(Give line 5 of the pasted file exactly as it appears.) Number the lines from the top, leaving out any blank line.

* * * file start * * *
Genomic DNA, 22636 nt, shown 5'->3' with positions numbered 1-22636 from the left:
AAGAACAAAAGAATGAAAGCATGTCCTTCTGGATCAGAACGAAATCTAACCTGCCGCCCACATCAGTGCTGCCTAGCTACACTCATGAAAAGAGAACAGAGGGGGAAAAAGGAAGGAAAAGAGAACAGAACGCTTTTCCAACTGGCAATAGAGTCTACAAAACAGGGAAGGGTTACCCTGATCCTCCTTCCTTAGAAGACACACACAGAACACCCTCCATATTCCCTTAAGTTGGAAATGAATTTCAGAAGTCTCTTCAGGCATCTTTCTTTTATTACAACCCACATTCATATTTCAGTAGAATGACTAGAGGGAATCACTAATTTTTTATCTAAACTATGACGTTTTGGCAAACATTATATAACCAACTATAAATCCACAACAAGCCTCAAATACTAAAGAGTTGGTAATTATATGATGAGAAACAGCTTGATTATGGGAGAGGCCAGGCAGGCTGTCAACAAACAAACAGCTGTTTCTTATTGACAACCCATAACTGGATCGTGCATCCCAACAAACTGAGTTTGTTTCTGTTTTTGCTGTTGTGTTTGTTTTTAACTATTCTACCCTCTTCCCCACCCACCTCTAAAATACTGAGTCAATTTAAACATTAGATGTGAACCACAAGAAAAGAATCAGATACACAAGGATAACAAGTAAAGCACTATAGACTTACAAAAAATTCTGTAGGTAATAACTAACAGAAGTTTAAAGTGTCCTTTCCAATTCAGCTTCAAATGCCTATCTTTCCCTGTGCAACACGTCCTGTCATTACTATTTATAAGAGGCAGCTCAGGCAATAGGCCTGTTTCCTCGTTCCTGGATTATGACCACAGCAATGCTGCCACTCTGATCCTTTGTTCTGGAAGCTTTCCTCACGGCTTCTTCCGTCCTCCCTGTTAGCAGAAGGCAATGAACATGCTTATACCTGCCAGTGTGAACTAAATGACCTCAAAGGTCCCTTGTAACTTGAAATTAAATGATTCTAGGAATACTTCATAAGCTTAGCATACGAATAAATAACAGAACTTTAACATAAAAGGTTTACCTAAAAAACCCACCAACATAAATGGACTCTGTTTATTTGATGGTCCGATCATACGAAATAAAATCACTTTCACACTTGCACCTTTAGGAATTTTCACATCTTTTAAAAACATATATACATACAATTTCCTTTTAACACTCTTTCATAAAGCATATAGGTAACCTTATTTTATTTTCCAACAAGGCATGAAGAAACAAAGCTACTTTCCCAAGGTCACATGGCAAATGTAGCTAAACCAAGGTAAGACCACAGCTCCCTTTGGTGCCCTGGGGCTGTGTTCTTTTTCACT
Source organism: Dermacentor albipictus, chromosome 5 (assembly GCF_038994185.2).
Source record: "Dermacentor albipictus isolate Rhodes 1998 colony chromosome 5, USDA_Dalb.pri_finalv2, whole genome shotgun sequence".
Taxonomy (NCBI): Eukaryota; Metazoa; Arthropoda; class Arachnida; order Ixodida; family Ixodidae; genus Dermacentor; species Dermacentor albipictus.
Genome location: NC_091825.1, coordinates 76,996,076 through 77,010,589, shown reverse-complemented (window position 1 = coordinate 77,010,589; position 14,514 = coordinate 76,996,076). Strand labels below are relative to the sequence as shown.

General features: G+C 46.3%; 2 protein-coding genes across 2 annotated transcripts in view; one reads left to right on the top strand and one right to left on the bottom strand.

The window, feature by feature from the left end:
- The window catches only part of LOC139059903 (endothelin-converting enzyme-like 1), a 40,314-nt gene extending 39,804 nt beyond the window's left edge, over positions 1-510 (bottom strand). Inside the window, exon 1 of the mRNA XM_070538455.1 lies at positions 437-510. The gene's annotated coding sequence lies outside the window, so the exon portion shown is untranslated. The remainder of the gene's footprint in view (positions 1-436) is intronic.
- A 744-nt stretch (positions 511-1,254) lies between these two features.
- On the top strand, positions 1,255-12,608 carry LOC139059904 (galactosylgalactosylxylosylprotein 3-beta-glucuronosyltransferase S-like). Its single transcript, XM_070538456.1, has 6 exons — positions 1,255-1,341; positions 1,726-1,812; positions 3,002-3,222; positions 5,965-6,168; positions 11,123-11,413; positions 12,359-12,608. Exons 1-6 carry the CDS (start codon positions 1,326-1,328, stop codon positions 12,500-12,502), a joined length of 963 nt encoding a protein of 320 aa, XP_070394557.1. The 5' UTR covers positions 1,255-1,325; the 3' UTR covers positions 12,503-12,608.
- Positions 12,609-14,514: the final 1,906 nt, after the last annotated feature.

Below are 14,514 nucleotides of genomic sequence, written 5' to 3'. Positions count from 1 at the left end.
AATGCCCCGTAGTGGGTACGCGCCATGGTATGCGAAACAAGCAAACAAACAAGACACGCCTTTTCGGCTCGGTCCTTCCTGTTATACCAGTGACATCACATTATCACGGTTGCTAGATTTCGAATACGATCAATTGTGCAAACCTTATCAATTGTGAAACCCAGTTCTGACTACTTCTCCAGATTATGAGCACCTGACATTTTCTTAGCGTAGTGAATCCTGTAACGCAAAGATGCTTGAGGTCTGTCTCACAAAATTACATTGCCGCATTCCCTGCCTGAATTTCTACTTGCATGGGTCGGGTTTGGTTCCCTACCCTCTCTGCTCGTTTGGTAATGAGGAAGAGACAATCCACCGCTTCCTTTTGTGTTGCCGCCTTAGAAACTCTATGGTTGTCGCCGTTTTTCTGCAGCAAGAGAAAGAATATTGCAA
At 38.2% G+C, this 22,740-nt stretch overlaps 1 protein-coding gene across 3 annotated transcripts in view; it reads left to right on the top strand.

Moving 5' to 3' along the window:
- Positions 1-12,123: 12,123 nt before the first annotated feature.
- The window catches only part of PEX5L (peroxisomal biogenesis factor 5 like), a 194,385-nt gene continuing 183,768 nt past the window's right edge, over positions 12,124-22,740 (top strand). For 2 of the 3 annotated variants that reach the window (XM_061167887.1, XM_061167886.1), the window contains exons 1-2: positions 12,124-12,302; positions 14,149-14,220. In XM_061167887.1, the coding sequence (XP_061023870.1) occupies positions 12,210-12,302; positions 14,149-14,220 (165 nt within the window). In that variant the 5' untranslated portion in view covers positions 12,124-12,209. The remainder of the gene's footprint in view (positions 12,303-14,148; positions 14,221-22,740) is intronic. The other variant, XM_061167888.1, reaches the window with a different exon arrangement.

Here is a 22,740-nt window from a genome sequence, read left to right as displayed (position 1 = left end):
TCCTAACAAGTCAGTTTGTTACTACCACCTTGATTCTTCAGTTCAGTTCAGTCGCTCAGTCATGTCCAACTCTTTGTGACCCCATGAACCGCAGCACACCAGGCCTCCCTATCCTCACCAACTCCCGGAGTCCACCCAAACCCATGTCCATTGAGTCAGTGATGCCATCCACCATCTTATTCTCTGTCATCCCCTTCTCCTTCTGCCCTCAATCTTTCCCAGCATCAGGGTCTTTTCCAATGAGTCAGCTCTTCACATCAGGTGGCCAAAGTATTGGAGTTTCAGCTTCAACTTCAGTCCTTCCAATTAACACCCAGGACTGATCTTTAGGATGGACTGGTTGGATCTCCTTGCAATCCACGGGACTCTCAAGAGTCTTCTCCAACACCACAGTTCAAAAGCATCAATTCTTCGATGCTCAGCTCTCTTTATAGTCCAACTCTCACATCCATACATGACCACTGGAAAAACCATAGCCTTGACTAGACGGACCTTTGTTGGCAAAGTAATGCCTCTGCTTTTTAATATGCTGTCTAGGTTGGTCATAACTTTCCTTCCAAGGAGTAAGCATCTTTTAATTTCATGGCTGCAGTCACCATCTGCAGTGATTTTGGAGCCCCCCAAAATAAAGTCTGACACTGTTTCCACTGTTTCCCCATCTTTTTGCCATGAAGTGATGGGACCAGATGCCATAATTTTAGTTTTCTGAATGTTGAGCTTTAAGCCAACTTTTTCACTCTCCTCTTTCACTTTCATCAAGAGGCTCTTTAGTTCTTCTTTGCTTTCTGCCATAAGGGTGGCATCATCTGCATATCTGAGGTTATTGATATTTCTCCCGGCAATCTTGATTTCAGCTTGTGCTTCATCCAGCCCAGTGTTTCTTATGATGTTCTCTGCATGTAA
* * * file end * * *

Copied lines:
Taxonomy (NCBI): Eukaryota; Metazoa; Arthropoda; class Arachnida; order Ixodida; family Ixodidae; genus Dermacentor; species Dermacentor albipictus.